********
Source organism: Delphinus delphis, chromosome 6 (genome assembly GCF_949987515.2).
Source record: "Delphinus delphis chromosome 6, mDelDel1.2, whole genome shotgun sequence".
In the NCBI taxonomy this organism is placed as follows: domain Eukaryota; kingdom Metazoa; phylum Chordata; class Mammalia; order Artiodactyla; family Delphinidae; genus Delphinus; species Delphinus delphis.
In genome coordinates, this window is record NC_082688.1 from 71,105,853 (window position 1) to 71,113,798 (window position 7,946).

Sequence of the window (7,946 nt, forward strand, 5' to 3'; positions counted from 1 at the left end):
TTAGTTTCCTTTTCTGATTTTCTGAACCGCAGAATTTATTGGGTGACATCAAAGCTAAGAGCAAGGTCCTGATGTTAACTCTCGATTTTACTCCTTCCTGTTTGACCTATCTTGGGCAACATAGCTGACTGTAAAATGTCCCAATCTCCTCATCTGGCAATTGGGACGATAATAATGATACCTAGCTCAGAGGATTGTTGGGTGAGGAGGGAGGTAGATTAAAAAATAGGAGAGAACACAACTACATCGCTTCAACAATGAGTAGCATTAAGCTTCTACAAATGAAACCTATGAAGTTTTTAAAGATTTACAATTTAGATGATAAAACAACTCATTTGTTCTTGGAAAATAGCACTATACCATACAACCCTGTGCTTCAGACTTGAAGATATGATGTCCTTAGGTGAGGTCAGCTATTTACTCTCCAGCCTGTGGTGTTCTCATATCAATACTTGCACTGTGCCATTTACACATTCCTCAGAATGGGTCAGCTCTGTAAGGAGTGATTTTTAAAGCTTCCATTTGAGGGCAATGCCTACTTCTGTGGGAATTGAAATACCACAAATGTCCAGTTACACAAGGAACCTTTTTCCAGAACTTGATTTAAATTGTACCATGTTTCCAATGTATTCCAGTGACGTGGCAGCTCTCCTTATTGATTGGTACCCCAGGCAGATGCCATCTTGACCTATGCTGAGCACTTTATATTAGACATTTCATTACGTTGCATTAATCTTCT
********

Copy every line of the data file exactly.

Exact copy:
Source organism: Delphinus delphis, chromosome 6 (genome assembly GCF_949987515.2).
Source record: "Delphinus delphis chromosome 6, mDelDel1.2, whole genome shotgun sequence".
In the NCBI taxonomy this organism is placed as follows: domain Eukaryota; kingdom Metazoa; phylum Chordata; class Mammalia; order Artiodactyla; family Delphinidae; genus Delphinus; species Delphinus delphis.
In genome coordinates, this window is record NC_082688.1 from 71,105,853 (window position 1) to 71,113,798 (window position 7,946).

Sequence of the window (7,946 nt, forward strand, 5' to 3'; positions counted from 1 at the left end):
TTAGTTTCCTTTTCTGATTTTCTGAACCGCAGAATTTATTGGGTGACATCAAAGCTAAGAGCAAGGTCCTGATGTTAACTCTCGATTTTACTCCTTCCTGTTTGACCTATCTTGGGCAACATAGCTGACTGTAAAATGTCCCAATCTCCTCATCTGGCAATTGGGACGATAATAATGATACCTAGCTCAGAGGATTGTTGGGTGAGGAGGGAGGTAGATTAAAAAATAGGAGAGAACACAACTACATCGCTTCAACAATGAGTAGCATTAAGCTTCTACAAATGAAACCTATGAAGTTTTTAAAGATTTACAATTTAGATGATAAAACAACTCATTTGTTCTTGGAAAATAGCACTATACCATACAACCCTGTGCTTCAGACTTGAAGATATGATGTCCTTAGGTGAGGTCAGCTATTTACTCTCCAGCCTGTGGTGTTCTCATATCAATACTTGCACTGTGCCATTTACACATTCCTCAGAATGGGTCAGCTCTGTAAGGAGTGATTTTTAAAGCTTCCATTTGAGGGCAATGCCTACTTCTGTGGGAATTGAAATACCACAAATGTCCAGTTACACAAGGAACCTTTTTCCAGAACTTGATTTAAATTGTACCATGTTTCCAATGTATTCCAGTGACGTGGCAGCTCTCCTTATTGATTGGTACCCCAGGCAGATGCCATCTTGACCTATGCTGAGCACTTTATATTAGACATTTCATTACGTTGCATTAATCTTCT